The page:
I always listen for it. The sound of water running, running, running in the house. Nine times out of ten it means that one of the toilets has an issue. There are two Kohler toilets in my house that always seem to have a problem. The latest has been a corroded flapper that needed replacing in both toilets simultaneously.
The other four toilets have a flush that’s so loud it could wake the dead. My youngest son was terrified to flush the toilet in his bathroom when he was little. He was afraid it would suck him down into a void of terror. I will admit, the flush is so powerful it’s startling. You have to push down the flusher and then run out of the room quickly before the “WHOOSH!!!” assaults you.
When I travel in the desert, I have my routine rest stops I prefer to use. Ones that are clean and where I don’t feel like I’m going to catch a disease. But sometimes they aren’t that easy to find. There are some areas where they only have pit toilets like at many of the restrooms in Death Valley National Park. Mostly they are fairly clean but some I avoid, knowing what awaits me inside.
There is something creepy about using pit toilets. They are a more modern version of the outhouses of a time long past, but even though they aren’t a wooden shack with a carved out seat, there is something psychologically disturbing about them. At least for me. Maybe it’s the knowing that there is a black hole underneath where there might be something sinister waiting to pull you down inside.
I’m not sure if I’ve watched one too many Hitchcock and David Lynch movies, but I have this strange thought or fear of public restrooms, rest stops and pit toilets. Especially if they are alone out in the middle of nowhere. I walk in slowly and then carefully open the stall door, peeking inside and wondering if I might find a dead body. I don’t know if I saw this in a movie once as a child, or what, but it actually would make a great scene in a horror flick.
It makes me laugh at myself and as I drive away and I think, “I really ought to write a screenplay for a horror movie. This is good stuff.” A therapist could have a field day with me.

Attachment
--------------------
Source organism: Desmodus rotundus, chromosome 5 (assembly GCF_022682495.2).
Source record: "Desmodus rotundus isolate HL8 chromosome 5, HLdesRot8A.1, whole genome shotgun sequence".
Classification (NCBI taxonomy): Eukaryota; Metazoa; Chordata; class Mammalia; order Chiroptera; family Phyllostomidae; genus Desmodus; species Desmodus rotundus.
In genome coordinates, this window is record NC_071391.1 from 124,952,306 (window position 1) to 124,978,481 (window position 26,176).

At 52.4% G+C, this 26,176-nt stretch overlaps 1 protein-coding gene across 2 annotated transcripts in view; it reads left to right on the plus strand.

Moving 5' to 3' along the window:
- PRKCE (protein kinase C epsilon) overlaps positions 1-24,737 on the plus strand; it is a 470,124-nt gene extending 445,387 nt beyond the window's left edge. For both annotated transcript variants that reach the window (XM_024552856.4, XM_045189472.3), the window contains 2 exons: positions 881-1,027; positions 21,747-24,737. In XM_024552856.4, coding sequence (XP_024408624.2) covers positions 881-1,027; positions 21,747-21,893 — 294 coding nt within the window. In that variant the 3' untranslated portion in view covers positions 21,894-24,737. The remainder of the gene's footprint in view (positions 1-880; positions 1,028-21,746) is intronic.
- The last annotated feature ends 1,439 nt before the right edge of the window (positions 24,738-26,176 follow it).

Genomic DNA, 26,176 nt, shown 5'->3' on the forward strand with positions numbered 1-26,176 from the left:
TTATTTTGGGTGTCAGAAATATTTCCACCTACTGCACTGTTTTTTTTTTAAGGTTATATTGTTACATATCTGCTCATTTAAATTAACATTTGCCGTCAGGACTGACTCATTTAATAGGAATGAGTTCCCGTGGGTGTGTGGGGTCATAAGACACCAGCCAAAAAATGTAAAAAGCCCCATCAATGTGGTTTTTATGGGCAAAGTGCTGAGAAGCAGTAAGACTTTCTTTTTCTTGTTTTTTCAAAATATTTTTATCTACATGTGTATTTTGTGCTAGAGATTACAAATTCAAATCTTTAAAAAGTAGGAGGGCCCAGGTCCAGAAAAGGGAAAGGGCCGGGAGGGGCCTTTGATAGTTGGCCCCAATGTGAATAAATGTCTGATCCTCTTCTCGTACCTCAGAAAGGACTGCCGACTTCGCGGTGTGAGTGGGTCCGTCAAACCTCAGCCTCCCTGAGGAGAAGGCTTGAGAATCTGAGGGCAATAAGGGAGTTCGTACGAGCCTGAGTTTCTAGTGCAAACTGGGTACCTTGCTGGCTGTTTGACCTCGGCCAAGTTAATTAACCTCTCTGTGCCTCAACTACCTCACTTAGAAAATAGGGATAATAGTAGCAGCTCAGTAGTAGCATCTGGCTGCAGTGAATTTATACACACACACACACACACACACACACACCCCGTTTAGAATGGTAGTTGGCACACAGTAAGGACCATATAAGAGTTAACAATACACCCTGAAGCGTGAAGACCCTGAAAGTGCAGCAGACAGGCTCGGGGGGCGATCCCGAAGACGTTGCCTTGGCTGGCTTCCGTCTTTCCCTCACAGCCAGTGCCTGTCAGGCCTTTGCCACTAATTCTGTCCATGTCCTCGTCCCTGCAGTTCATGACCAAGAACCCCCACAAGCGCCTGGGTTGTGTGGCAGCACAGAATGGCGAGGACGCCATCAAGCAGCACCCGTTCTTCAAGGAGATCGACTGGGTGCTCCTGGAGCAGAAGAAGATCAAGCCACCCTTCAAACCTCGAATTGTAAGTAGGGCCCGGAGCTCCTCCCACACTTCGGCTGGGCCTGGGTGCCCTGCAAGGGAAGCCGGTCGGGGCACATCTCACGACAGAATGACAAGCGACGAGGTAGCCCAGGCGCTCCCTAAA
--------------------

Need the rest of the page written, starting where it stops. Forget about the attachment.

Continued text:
Long before there were public rest stops and leaking toilets in homes, people had outhouses. Some of the best-preserved outhouses I’ve seen from the early days are the ones at Bodie Ghost Town. They’re everywhere behind houses and barns. Some stand alone, leaning and propped up with a board so they don’t fall over and disintegrate. I think they’re fascinating. They are beautiful, really, in their own way, with carefully carved-out holes in the seats.
There are some that are side-by-side and others with double or even triple holes. Which makes me wonder if people would go into the outhouse together to do their business, chatting about this and that, the weather, etc., just like we do when we go into a restroom with our friend, except we have the privacy of our own stall. I cannot imagine sitting with someone right next me in an outhouse.
I think what strikes me the most when I look at these old outhouses is the fact that the people who used them had to do so no matter what the weather. If there was a blizzard outside, well, you still had go wander out into the freezing snow to go to the bathroom. They didn’t have the ease of just walking into the bathroom inside the house. There was no bathroom. They used the outhouse.
Then I think about the women in all of that clothing they wore in the 1800’s. Skirts and petticoats. Bloomers. They had to deal with their clothing in order to sit down on that wooden seat. And there really wasn’t a lot of privacy. Your next door neighbor could see when you went outside to use the outhouse. It was public information. You couldn’t hide inside your own bathroom in privacy. Unless, of course, you wanted to use a chamber pot in the house, but chamber pots are a whole other story we won’t go into.
It makes me realize just how spoiled we really are with indoor plumbing and bathrooms. We debate over whether or not the toilet paper should be hung over or under. Have arguments about men not putting the seat down. We have toilet bowl cleaners, deodorizers and sanitizers. We are a society that is paranoid about the germs on toilets. I don’t think that was a concern for the people who once lived in Bodie Ghost Town.
The next time I hear the tell-tale sound of water running, running, running in my house and I know it’s once again one of the Kohler toilets having an issue I’ll just remember the outhouses at Bodie. I’ll be thankful for my indoor toilet where I know I can have privacy and I don’t have to worry about the neighbors watching me walk to and from the outhouse. And I don’t have to get wet if it’s raining.
101 thoughts on “The Outhouses Of Bodie Ghost Town”
Worth a thousand reads… beautiful composition
Thank you so much! You just made my morning 🙂
I love Bodie. It is a place that you never forget once you have visited. Spectacular photography.
Thank you! I love Bodie as well 🙂
Sears and Roebuck – what page was that now….LOL great post.
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